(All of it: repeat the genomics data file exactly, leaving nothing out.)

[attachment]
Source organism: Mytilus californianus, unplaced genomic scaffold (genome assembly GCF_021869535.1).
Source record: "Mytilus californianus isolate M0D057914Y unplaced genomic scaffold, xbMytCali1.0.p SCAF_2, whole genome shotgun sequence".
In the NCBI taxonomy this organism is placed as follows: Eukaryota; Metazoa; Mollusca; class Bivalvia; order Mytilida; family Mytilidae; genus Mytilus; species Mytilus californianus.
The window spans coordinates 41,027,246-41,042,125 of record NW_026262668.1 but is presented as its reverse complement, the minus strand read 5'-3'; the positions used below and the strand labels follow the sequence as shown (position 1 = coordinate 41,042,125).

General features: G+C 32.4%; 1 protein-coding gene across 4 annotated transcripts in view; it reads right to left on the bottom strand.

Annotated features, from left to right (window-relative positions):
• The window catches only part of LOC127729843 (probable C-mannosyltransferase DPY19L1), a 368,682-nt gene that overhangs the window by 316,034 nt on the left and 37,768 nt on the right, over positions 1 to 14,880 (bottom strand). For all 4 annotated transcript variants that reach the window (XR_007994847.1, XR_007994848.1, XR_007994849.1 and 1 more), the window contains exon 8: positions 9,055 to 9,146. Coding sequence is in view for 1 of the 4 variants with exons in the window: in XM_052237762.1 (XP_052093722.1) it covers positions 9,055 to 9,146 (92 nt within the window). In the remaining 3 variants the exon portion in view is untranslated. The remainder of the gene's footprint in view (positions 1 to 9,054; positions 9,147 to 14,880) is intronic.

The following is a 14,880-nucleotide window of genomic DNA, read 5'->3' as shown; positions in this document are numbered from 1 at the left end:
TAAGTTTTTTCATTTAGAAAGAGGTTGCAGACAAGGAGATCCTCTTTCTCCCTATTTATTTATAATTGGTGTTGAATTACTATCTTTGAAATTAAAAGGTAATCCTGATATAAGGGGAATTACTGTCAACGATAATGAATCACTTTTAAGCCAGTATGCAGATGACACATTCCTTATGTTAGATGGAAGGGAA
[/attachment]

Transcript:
Source organism: Mytilus californianus, unplaced genomic scaffold (genome assembly GCF_021869535.1).
Source record: "Mytilus californianus isolate M0D057914Y unplaced genomic scaffold, xbMytCali1.0.p SCAF_2, whole genome shotgun sequence".
In the NCBI taxonomy this organism is placed as follows: Eukaryota; Metazoa; Mollusca; class Bivalvia; order Mytilida; family Mytilidae; genus Mytilus; species Mytilus californianus.
The window spans coordinates 41,027,246-41,042,125 of record NW_026262668.1 but is presented as its reverse complement, the minus strand read 5'-3'; the positions used below and the strand labels follow the sequence as shown (position 1 = coordinate 41,042,125).

General features: G+C 32.4%; 1 protein-coding gene across 4 annotated transcripts in view; it reads right to left on the bottom strand.

Annotated features, from left to right (window-relative positions):
• The window catches only part of LOC127729843 (probable C-mannosyltransferase DPY19L1), a 368,682-nt gene that overhangs the window by 316,034 nt on the left and 37,768 nt on the right, over positions 1 to 14,880 (bottom strand). For all 4 annotated transcript variants that reach the window (XR_007994847.1, XR_007994848.1, XR_007994849.1 and 1 more), the window contains exon 8: positions 9,055 to 9,146. Coding sequence is in view for 1 of the 4 variants with exons in the window: in XM_052237762.1 (XP_052093722.1) it covers positions 9,055 to 9,146 (92 nt within the window). In the remaining 3 variants the exon portion in view is untranslated. The remainder of the gene's footprint in view (positions 1 to 9,054; positions 9,147 to 14,880) is intronic.

The following is a 14,880-nucleotide window of genomic DNA, read 5'->3' as shown; positions in this document are numbered from 1 at the left end:
TAAGTTTTTTCATTTAGAAAGAGGTTGCAGACAAGGAGATCCTCTTTCTCCCTATTTATTTATAATTGGTGTTGAATTACTATCTTTGAAATTAAAAGGTAATCCTGATATAAGGGGAATTACTGTCAACGATAATGAATCACTTTTAAGCCAGTATGCAGATGACACATTCCTTATGTTAGATGGAAGGGAA